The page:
One of the most important new oil fields discovered lies offshore the South American country of Guyana. The development of this discovery is revolutionizing a poor country, offering a better future for its 800,000 inhabitants. 

According to the International Energy Agency’s 2018 Offshore Energy Outlook report, both global oil production and offshore output are projected to increase through 2050 although the offshore share will remain steady at 29 percent. The mix of deepwater versus shallow water production will change with the former growing sixfold while the latter declines by nearly 20 percent. Offshore natural gas’s share of world output will grow by nearly 30 percent from 2000 to 2050 with shallow water production more than doubling and deepwater’s share up 25 times. 

Offshore Wind

While offshore oil and gas growth is impressive, the oceans’ major energy growth will come from developing wind farms, both fixed-bottom and floating. Almost every country with a coastline is targeting installing wind turbines to generate clean power. From Europe to America to Vietnam and China, plans are being developed and implemented for new and expanded wind farms. A recent study projects 30,000 wind turbines being installed offshore between 2022 and 2035 with optimists suggesting even more. 

Although offshore wind is expensive electricity, expectations are its cost will fall as massive wind farms with larger wind turbines reduce per-megawatt power costs. An expanded offshore wind infrastructure is key to the projected cost reductions although developing the supply chains for critical minerals used in turbines and batteries remains a serious challenge. 

Large offshore wind farms are also seen as a source of cheap power for electrolyzers to produce low-cost green hydrogen to fuel energy sectors possessing unique decarbonization challenges such as heavy industry, long-haul freight, shipping and aviation. An experiment has also been conducted for wind-generated electricity to power offshore oil and gas reservoir pressurization programs to boost output. This experiment has proven controversial as pragmatists see it reducing emissions from aging petroleum assets while purists view it as a gateway to “dirtying” clean wind energy.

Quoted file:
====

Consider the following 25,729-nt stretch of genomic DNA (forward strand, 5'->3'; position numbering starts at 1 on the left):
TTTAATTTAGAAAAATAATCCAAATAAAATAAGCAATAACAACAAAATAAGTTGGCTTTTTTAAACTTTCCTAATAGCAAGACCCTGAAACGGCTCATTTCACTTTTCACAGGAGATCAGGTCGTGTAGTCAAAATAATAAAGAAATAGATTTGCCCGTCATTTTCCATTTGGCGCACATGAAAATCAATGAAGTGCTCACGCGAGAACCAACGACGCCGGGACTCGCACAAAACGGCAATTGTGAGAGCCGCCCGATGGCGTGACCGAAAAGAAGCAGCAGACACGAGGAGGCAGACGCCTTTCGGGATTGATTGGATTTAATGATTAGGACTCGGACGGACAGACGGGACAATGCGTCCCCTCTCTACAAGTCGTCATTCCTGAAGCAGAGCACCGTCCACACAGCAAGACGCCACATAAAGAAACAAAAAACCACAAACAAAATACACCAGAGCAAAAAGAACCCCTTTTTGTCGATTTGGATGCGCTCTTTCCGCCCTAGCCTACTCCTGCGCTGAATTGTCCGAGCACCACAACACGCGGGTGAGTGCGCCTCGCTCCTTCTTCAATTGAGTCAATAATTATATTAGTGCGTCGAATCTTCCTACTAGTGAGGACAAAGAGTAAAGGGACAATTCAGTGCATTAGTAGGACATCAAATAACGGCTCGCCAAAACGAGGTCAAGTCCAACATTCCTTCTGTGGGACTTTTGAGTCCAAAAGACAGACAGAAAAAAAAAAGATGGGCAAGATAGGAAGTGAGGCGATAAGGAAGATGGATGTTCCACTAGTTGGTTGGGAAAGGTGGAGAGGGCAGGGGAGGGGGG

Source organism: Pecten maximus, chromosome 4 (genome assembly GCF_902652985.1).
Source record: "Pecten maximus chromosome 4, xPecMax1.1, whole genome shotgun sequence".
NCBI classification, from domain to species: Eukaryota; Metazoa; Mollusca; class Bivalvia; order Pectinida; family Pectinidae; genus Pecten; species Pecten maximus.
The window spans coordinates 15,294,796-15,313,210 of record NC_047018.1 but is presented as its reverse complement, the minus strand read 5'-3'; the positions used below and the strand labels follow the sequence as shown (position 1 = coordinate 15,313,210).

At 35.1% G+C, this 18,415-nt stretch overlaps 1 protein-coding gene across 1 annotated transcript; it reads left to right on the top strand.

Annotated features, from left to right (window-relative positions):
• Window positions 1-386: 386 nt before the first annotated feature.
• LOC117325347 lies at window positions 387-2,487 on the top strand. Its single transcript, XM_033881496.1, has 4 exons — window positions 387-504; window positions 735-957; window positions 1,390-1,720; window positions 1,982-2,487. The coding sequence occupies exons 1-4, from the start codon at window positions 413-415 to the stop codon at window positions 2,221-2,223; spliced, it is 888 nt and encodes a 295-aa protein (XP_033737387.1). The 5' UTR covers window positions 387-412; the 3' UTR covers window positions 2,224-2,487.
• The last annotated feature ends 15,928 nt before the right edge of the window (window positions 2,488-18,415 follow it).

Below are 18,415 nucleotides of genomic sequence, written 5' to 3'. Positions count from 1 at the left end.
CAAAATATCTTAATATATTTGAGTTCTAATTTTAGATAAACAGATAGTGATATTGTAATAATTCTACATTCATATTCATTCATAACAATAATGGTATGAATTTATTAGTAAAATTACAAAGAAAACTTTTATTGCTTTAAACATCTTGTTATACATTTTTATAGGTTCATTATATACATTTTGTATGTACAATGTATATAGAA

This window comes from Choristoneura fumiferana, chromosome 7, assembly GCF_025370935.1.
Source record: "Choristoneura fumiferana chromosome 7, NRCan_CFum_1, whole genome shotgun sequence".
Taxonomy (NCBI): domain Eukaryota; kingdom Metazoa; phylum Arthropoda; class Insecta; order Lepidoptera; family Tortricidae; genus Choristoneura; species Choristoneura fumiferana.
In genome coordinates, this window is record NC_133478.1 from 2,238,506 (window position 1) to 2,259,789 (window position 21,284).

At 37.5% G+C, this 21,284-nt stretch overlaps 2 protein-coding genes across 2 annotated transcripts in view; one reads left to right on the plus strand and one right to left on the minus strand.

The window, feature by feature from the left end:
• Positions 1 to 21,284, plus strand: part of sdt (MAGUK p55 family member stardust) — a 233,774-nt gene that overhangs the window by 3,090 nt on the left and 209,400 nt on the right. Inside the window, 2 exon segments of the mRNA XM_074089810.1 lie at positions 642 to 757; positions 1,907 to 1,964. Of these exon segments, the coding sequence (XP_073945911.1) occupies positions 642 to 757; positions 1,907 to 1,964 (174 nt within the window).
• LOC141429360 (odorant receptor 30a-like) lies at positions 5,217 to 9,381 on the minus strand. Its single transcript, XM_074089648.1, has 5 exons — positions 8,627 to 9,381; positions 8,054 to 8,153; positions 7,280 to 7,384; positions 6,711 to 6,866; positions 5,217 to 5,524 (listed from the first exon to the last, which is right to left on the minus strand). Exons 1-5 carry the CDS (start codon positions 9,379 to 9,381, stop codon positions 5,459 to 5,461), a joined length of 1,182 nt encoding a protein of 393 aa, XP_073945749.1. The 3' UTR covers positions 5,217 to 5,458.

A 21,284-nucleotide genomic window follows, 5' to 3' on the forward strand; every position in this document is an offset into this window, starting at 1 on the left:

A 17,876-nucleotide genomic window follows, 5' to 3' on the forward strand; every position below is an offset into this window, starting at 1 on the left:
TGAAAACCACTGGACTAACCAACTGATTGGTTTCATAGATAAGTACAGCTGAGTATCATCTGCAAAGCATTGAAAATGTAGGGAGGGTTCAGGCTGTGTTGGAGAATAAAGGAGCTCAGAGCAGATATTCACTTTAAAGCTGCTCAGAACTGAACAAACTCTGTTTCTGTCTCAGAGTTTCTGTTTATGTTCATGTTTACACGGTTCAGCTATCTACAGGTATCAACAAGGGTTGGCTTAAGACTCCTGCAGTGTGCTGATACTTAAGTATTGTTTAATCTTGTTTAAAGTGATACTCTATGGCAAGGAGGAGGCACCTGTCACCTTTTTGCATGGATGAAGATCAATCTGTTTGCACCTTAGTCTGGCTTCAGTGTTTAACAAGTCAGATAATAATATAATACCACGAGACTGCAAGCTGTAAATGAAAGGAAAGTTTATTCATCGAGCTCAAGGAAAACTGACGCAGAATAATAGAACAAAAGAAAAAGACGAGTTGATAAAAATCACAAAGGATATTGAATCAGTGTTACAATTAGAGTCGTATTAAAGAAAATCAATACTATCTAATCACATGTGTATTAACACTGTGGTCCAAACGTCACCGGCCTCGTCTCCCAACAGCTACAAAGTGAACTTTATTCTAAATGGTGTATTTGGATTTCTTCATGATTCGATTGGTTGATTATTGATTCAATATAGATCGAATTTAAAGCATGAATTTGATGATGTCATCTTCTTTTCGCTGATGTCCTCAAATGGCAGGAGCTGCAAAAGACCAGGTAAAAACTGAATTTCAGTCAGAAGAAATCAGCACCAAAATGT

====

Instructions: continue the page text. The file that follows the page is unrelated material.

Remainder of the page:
Because the world is recognizing that fossil fuels will play a role in the global energy market for decades to come, we side with the pragmatists on the value of offshore wind in sustaining offshore oil and gas output. 

Bountiful Resources

As offshore renewable energy grows as a share of the world’s power market, more people will become involved with and dependent on our oceans. Sustaining the food output of oceans will take on greater importance with a growing world population, just as tapping its underwater petroleum and mineral assets will become more important. We should be thankful for the contribution of the oceans’ bountiful resources in improving humanity’s future. 

G. Allen Brooks currently works as a consultant for the strategic oilfield and finance industries and is a regular contributor to The Maritime Executive magazine. Over his 40 year career in energy and investment he has served as an energy security analyst, oil service company manager, and as a member of the board of directors for multiple oilfield service companies.

The opinions expressed herein are the author's and not necessarily those of The Maritime Executive.